World Malaria Day 2022: Adding our Voices and Efforts to the Call-to-Action for a Malaria Free World

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The World Health Organisation’s 2021 World Malaria Report highlighted that the global fight against this disease is at a precarious juncture. Malaria burden was estimated to be higher in 2020 than in previous years – largely as a result of COVID-19 disruptions to prevention and control efforts. The pandemic is estimated to have led to a 12% increase in malaria-related deaths and a range of challenges continue to threaten future progress towards disease elimination, including insecticide and drug resistance, climate- and conflict-related humanitarian emergencies, as well as a new invasive mosquito species threat in the Horn of Africa.

Despite these challenges, history has shown that malaria is a largely preventable disease. In the 10 years preceding 2020 there was significant progress in reducing malaria-related deaths and the majority of that can be attributed to the funding and efforts allocated towards vector control. Maintaining that momentum remains critical and therefore we lend our voice to that of the RBM Partnership to End Malaria and many other partners calling for the global community to support the Global Fund Replenishment target of at least US$18 billion for implementation of programs between 2024 and 2026.

The RBM partnership to End malaria highlights how the elimination of malaria will be realized by:

  • Mobilizing new funding
  • Harnessing data to scale up and optimize effective current and newer tools
  • Advancing a robust pipeline of transformative tools
  • Building stronger health systems and increasing surveillance
  • Increasing country ownership and activating new champions

For more than 50 years, the Environmental Science Business Group of Bayer has been involved in developing vector control tools which suit the needs for malaria prevention. In 2022 we will be embarking on a new journey as we become a separate entity from Bayer but our commitment towards malaria vector control remains, and our investment in advancing our own robust pipeline of transformative tools is maintained.

We look forward to continuing some of the initiatives and partnerships which we already established in 2021:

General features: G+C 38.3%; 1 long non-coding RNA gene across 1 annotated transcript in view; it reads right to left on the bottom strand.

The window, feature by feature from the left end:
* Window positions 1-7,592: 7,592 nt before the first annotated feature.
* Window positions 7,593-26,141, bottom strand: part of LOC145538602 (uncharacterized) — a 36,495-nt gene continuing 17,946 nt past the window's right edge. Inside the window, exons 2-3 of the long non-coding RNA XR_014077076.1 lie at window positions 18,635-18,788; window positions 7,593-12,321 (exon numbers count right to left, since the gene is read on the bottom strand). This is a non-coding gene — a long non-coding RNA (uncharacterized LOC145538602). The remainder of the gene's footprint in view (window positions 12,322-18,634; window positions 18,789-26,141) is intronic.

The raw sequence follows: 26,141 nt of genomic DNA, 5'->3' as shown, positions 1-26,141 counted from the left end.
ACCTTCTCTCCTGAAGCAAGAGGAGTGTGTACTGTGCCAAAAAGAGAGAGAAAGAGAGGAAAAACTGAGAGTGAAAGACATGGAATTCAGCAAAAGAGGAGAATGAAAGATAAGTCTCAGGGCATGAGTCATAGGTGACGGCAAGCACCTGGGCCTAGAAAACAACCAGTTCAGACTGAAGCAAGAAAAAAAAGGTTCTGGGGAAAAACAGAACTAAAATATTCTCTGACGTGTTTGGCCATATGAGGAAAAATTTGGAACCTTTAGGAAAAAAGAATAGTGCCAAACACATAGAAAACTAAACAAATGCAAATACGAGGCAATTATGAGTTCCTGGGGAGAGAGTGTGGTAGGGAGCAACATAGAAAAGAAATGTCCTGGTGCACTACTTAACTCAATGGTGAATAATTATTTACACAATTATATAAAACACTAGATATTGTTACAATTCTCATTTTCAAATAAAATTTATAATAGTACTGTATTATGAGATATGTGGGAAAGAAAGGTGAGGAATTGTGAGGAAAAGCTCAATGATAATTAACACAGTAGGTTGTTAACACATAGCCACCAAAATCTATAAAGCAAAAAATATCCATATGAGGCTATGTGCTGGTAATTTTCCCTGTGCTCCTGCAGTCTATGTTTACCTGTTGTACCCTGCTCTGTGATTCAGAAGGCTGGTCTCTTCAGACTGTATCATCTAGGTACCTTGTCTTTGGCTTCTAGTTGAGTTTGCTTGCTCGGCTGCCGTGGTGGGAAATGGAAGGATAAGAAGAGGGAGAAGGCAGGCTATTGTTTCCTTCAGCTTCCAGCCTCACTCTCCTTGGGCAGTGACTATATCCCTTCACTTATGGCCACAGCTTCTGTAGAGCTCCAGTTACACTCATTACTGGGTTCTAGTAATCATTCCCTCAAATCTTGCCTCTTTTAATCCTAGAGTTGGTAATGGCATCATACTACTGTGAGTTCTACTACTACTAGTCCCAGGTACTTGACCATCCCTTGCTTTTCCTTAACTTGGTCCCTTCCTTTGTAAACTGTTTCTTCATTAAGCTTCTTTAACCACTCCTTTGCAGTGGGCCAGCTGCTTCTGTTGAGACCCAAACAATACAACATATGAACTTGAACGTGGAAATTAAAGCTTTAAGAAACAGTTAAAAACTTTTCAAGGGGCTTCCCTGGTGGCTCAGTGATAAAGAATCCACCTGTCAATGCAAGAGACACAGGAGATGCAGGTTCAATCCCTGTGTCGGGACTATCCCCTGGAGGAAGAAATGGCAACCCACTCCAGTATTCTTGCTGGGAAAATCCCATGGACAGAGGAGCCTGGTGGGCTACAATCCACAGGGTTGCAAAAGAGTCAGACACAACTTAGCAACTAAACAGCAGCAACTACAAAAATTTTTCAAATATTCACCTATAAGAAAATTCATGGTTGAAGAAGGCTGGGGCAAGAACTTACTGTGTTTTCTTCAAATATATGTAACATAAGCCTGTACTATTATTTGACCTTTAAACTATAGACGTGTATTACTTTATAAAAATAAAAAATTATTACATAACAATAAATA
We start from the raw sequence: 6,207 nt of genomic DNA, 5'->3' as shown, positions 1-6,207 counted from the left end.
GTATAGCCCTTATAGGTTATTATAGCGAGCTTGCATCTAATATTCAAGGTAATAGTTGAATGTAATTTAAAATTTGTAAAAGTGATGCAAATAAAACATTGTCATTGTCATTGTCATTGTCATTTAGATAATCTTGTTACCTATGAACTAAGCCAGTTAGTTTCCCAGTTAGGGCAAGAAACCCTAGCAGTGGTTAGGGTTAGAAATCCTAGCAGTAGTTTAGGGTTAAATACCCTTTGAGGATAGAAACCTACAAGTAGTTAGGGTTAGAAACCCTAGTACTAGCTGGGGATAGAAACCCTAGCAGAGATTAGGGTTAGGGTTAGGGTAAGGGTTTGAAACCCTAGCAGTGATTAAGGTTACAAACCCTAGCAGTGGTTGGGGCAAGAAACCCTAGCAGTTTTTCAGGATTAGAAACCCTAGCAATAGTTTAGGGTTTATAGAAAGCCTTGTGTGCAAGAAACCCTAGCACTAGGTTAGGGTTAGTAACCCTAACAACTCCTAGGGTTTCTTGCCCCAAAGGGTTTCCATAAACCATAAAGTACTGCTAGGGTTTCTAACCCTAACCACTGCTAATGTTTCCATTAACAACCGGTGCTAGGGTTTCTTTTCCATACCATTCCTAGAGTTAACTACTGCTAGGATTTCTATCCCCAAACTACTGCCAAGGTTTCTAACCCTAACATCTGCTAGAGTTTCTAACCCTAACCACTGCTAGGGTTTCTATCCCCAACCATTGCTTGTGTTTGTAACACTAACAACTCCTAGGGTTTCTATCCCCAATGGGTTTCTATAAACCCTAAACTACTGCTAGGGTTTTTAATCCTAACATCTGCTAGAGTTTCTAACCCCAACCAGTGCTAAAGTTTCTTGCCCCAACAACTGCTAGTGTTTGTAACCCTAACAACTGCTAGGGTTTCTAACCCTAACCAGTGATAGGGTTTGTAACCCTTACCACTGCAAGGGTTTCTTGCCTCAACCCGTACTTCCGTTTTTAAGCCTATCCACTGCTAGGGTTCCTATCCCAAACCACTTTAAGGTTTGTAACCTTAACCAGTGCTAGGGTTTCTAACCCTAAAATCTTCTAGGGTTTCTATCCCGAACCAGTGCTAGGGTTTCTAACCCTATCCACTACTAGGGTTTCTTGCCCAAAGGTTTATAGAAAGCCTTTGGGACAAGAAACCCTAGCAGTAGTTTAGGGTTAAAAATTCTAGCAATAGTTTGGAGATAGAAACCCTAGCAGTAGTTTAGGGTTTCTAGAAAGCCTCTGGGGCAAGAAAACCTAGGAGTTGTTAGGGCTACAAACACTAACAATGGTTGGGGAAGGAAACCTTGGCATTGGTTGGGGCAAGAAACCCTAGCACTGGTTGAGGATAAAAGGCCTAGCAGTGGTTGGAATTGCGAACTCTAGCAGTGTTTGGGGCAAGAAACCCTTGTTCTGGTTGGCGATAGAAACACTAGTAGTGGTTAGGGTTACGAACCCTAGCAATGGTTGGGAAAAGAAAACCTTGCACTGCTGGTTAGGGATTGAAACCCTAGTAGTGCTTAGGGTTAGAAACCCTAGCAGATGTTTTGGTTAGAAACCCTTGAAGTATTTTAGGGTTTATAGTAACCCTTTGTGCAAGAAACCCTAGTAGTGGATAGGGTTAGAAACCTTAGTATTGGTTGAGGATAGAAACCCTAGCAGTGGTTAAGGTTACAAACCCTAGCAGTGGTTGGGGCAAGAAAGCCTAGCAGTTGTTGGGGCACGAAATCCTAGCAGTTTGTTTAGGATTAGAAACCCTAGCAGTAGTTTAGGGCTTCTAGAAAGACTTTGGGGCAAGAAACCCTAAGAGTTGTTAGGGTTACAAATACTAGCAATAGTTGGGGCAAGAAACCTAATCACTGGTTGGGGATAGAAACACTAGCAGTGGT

For the past two years we have teamed up with the UN Foundation United to Beat Malaria (formerly Nothing But Nets) and The MENTOR Initiative to support the extension of the indoor residual spraying (IRS) campaign in Borno State, Nigeria. With our support, including the use of our IRS product Fludora® Fusion, a reduction in malaria incidence of 58% was achieved in sprayed districts, compared to the previous year. We look forward to continuing this partnership with future campaigns, not only in Nigeria but also in South Sudan. 



  • We continue to work with the Innovative Vector Control Consortium (IVCC) in product development partnerships, exploring options for expanding the vector control toolbox.
  • In 2021 we launched an initiative to enhance waste management of spray campaigns. In a pilot project in Sub-Saharan Africa our team worked with the Rwanda Biomedical Centre (RBC) and local organizations to install a Phytobac plant, designed to provide an effective and sustainable way to deal with chemical effluents and wastewater generated from cleaning processes in spray campaigns. The plant will be continuously studied to show its positive impact on the local environment through the improved degradation and disposal of spray campaign wastes.

As Environmental Science works towards becoming an independent company, we remain committed to supporting invaluable partnerships like these that strive to advance the fight against malaria. Today, let’s recognize the significant progress that has been made by country malaria programs even under the challenges created by COVID-19, and reiterate the plea to the global community for the Global Fund Replenishment. Advance Equity. Build Resilience. End Malaria